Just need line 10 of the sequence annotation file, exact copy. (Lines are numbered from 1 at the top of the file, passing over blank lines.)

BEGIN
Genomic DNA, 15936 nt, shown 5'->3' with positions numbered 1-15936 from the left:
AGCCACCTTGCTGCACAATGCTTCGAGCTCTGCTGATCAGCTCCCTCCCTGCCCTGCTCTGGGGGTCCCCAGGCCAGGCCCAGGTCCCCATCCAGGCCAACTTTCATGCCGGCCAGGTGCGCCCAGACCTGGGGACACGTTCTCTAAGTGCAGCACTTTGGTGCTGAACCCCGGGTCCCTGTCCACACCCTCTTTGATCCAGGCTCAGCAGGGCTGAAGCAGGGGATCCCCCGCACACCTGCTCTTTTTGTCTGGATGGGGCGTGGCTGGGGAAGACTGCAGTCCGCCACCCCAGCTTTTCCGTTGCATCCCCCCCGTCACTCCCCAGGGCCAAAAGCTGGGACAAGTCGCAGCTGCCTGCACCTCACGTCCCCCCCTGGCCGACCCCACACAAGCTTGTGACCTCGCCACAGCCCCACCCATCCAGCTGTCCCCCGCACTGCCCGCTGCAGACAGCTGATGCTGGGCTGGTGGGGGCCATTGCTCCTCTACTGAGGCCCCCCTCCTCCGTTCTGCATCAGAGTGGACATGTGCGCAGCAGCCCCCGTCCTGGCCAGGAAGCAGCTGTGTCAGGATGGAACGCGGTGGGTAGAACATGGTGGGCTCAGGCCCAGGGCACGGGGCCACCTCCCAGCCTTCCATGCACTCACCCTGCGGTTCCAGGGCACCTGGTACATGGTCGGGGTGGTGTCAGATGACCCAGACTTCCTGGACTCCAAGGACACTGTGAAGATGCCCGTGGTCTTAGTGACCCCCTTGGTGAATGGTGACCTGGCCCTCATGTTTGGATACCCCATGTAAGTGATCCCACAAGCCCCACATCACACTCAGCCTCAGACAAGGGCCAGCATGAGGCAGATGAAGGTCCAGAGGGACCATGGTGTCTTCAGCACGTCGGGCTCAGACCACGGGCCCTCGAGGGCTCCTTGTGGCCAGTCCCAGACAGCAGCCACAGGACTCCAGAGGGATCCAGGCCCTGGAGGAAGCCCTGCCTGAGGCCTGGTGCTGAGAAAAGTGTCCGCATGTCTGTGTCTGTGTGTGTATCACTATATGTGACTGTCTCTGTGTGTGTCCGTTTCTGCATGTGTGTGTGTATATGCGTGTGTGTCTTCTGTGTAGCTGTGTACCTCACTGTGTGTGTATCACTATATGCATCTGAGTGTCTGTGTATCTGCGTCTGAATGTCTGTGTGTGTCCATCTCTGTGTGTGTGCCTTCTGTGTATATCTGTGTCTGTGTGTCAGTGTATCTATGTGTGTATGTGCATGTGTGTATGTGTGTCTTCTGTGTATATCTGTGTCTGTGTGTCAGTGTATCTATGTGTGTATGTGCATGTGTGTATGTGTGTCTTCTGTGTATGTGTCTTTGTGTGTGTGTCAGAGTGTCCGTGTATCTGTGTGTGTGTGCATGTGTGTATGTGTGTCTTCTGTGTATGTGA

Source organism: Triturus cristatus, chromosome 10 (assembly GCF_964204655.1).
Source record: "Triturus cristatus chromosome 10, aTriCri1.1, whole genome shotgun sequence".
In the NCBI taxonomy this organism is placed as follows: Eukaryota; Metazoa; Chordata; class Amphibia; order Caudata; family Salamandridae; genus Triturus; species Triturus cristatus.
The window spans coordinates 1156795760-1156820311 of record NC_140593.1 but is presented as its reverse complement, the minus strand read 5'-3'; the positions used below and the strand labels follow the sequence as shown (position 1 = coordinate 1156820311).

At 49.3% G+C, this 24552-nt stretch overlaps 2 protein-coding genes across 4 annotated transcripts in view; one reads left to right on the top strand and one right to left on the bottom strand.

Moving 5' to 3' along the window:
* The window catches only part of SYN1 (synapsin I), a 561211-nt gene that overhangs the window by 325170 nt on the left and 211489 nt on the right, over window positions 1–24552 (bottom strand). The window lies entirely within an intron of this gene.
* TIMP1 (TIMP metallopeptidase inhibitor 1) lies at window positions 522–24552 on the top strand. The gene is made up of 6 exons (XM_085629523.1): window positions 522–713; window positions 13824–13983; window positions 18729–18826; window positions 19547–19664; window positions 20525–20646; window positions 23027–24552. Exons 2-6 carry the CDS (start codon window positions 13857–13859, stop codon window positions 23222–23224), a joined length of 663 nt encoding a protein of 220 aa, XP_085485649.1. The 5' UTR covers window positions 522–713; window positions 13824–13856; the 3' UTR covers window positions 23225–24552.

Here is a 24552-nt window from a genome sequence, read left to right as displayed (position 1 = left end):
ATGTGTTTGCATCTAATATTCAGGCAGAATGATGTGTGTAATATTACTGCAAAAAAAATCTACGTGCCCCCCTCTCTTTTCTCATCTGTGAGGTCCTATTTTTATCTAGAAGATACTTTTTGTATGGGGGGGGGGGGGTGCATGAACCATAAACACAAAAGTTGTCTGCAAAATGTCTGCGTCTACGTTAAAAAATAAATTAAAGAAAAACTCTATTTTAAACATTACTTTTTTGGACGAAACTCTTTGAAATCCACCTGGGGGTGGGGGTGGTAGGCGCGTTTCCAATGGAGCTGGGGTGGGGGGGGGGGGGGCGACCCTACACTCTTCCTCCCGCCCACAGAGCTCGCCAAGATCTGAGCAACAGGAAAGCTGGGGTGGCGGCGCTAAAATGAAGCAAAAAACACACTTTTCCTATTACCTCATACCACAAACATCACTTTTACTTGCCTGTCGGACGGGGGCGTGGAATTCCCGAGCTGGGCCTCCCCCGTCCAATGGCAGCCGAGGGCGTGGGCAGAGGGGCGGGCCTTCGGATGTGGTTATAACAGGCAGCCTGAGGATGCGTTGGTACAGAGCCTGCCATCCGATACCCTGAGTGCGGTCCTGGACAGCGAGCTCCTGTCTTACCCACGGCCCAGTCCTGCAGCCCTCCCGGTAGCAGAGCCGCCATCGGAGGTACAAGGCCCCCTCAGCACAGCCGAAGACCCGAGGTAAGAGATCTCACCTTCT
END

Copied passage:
* TIMP1 (TIMP metallopeptidase inhibitor 1) lies at window positions 522–24552 on the top strand. The gene is made up of 6 exons (XM_085629523.1): window positions 522–713; window positions 13824–13983; window positions 18729–18826; window positions 19547–19664; window positions 20525–20646; window positions 23027–24552. Exons 2-6 carry the CDS (start codon window positions 13857–13859, stop codon window positions 23222–23224), a joined length of 663 nt encoding a protein of 220 aa, XP_085485649.1. The 5' UTR covers window positions 522–713; window positions 13824–13856; the 3' UTR covers window positions 23225–24552.